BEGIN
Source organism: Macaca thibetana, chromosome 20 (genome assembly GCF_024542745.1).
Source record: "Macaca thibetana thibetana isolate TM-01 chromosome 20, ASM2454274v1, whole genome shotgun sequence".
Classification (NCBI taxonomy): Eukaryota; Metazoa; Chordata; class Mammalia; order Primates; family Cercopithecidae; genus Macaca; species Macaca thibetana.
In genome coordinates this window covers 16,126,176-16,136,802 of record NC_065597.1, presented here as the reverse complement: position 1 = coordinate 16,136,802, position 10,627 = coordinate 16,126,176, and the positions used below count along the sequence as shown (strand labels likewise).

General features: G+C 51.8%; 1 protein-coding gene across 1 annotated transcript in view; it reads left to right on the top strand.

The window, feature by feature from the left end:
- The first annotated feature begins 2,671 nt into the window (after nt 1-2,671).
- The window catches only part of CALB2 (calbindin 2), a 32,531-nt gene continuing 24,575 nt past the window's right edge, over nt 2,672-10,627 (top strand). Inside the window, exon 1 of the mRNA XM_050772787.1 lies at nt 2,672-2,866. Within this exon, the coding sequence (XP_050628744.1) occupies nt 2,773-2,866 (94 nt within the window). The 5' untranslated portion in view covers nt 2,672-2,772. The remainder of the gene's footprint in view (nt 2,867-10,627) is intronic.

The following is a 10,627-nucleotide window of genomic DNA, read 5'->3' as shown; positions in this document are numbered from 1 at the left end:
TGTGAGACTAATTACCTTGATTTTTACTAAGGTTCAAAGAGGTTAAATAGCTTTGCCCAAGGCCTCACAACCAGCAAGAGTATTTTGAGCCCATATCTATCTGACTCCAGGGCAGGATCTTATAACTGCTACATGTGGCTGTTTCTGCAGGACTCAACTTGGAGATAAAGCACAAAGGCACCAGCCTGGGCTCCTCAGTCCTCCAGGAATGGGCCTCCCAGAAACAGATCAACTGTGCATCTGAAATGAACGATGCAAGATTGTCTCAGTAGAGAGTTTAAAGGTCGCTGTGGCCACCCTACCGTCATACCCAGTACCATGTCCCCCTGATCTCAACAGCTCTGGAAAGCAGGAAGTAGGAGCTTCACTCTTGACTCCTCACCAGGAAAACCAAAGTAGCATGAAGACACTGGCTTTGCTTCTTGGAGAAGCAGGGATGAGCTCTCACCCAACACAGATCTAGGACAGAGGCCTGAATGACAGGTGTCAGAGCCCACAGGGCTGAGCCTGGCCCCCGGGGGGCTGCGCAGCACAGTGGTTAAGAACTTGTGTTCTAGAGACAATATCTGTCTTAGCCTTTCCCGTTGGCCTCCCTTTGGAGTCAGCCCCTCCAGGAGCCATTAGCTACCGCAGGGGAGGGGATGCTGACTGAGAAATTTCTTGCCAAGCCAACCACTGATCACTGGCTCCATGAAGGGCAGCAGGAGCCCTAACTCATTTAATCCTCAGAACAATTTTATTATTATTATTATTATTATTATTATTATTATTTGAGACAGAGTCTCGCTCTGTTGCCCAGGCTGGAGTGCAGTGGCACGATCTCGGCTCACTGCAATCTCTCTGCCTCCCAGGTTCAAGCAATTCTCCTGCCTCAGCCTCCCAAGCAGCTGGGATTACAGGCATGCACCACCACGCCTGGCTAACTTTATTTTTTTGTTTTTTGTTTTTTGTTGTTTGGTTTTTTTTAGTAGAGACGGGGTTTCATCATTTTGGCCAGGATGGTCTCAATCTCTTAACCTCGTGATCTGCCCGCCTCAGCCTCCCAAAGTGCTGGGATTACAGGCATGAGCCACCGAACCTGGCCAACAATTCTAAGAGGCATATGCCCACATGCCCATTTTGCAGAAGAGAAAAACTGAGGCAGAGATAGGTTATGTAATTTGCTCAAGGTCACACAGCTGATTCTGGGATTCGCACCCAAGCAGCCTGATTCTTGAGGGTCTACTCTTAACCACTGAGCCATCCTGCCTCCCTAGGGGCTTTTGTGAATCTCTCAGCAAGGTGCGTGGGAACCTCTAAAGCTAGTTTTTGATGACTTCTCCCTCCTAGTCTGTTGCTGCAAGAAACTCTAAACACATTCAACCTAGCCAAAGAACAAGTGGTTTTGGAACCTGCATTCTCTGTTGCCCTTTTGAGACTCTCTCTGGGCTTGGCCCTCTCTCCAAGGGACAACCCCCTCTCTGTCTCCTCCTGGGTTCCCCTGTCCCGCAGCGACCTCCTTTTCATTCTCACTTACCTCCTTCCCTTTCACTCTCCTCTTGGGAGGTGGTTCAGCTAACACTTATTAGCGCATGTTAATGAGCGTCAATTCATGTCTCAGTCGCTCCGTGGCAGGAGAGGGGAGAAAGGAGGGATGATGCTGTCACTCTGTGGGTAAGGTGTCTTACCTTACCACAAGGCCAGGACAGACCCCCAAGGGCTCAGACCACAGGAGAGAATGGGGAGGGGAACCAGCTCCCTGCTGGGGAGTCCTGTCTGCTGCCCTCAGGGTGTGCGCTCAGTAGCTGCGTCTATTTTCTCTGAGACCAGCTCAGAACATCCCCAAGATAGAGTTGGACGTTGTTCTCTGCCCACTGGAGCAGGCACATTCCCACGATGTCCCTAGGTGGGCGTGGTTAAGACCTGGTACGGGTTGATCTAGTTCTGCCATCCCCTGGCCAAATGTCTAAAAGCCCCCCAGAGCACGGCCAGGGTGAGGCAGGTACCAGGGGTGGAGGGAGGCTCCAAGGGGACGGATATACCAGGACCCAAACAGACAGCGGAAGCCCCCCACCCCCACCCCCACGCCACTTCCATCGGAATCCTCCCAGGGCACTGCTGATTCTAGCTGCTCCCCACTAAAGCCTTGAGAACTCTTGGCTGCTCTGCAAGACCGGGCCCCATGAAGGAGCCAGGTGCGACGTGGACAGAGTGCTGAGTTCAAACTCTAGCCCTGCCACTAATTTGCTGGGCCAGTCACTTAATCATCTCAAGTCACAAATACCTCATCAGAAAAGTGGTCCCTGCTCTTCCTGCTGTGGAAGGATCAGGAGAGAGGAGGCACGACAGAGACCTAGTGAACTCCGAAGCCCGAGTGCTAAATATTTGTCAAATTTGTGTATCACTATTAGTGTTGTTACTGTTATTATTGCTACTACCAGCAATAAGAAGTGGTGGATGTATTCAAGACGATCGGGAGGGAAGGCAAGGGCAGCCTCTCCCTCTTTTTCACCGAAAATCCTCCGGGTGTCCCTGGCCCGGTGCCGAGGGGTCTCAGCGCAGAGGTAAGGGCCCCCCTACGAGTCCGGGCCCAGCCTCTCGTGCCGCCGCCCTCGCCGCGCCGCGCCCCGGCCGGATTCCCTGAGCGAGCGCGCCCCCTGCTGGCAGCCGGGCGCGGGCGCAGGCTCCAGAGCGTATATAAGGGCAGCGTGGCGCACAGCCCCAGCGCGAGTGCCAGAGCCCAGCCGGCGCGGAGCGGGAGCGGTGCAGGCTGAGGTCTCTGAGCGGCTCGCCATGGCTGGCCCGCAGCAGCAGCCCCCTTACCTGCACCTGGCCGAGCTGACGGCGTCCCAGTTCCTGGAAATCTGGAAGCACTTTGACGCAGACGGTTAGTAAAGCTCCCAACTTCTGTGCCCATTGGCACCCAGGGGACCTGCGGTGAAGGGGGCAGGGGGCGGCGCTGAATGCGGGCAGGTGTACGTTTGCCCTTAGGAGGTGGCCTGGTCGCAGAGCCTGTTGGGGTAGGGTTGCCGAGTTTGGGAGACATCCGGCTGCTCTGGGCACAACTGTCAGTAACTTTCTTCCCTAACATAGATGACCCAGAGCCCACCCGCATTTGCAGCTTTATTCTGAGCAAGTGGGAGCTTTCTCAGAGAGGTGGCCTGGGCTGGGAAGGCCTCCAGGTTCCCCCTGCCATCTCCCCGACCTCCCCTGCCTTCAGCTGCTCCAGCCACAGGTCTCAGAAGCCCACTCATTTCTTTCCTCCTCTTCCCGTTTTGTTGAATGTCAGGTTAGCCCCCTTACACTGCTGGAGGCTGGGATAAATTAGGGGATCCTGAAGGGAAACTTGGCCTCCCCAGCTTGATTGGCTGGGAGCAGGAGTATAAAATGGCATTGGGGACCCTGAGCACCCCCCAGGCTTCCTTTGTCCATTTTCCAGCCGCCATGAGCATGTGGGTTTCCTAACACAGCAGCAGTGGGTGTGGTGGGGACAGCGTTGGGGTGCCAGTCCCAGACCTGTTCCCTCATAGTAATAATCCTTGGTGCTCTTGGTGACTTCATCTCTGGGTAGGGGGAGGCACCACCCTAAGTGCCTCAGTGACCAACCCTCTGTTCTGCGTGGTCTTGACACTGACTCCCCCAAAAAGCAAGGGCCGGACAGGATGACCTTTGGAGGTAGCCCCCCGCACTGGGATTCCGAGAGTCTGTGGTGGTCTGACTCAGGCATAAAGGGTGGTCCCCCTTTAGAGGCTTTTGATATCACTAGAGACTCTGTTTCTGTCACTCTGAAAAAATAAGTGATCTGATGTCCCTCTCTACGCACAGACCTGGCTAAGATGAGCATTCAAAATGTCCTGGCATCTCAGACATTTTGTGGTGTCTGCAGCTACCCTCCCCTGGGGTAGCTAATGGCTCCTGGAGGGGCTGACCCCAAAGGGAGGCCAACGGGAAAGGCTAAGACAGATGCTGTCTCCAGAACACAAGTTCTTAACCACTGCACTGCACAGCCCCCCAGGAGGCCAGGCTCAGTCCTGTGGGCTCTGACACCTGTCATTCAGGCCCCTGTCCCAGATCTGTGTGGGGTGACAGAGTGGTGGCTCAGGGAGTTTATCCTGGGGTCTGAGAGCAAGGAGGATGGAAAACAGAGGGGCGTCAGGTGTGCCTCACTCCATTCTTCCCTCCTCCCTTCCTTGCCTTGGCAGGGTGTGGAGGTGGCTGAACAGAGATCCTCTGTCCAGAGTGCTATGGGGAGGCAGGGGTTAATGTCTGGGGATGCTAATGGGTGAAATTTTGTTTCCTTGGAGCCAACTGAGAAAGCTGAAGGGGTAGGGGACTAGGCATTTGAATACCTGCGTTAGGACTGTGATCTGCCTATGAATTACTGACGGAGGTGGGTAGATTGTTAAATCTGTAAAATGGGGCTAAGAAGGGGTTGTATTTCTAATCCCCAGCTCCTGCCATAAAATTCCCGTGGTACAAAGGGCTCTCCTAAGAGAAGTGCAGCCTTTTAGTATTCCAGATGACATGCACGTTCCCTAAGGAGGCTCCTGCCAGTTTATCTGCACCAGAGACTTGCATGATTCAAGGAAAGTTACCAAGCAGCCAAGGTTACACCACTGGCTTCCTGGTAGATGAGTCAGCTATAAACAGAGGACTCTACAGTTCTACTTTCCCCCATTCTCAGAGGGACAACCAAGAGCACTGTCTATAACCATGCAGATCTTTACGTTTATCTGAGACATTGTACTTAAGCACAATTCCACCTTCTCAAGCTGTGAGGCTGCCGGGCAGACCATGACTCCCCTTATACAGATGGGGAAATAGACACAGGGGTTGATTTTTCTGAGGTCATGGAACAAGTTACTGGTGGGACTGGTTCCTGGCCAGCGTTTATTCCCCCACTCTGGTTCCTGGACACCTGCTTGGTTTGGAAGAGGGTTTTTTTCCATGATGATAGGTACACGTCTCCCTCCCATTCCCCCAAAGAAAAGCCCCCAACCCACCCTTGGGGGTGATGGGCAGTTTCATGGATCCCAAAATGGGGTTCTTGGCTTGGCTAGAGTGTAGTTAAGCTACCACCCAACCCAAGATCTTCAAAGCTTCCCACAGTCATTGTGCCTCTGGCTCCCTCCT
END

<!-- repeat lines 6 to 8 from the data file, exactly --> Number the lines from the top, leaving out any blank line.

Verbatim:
The window, feature by feature from the left end:
- The first annotated feature begins 2,671 nt into the window (after nt 1-2,671).
- The window catches only part of CALB2 (calbindin 2), a 32,531-nt gene continuing 24,575 nt past the window's right edge, over nt 2,672-10,627 (top strand). Inside the window, exon 1 of the mRNA XM_050772787.1 lies at nt 2,672-2,866. Within this exon, the coding sequence (XP_050628744.1) occupies nt 2,773-2,866 (94 nt within the window). The 5' untranslated portion in view covers nt 2,672-2,772. The remainder of the gene's footprint in view (nt 2,867-10,627) is intronic.